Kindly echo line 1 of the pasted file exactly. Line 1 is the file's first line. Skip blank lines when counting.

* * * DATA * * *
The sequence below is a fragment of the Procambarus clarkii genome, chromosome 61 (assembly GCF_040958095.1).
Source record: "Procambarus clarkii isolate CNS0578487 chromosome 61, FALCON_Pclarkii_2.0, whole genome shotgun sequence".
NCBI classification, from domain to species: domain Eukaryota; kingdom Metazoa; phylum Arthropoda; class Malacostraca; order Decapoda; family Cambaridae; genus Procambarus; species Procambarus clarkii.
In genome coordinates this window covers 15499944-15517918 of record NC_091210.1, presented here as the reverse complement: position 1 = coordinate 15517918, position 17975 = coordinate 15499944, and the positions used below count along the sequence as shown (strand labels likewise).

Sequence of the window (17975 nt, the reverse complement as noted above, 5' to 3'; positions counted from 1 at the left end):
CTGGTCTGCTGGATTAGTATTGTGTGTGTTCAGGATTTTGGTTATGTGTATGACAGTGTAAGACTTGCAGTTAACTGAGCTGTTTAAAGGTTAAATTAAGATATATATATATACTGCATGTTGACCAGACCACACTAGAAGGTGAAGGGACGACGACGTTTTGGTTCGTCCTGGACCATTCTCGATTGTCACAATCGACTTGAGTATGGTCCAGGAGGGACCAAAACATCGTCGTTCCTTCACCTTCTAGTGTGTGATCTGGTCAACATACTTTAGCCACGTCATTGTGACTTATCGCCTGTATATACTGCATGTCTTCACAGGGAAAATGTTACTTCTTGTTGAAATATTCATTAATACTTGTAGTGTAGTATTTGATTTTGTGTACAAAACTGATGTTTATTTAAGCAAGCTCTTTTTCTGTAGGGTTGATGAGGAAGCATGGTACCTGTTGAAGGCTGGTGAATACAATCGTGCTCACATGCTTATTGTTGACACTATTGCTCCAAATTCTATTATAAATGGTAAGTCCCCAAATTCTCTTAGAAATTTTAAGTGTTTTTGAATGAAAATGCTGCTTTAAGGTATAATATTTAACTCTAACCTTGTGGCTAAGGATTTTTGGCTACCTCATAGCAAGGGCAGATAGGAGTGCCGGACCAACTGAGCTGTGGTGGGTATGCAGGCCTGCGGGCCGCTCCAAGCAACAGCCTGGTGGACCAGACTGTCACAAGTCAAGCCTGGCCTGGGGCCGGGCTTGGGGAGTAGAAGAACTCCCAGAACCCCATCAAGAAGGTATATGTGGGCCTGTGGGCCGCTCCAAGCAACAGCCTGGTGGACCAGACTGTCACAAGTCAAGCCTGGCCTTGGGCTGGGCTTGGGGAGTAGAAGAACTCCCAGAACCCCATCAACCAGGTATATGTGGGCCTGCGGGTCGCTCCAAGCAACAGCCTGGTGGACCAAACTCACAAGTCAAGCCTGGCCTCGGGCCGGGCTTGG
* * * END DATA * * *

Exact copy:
The sequence below is a fragment of the Procambarus clarkii genome, chromosome 61 (assembly GCF_040958095.1).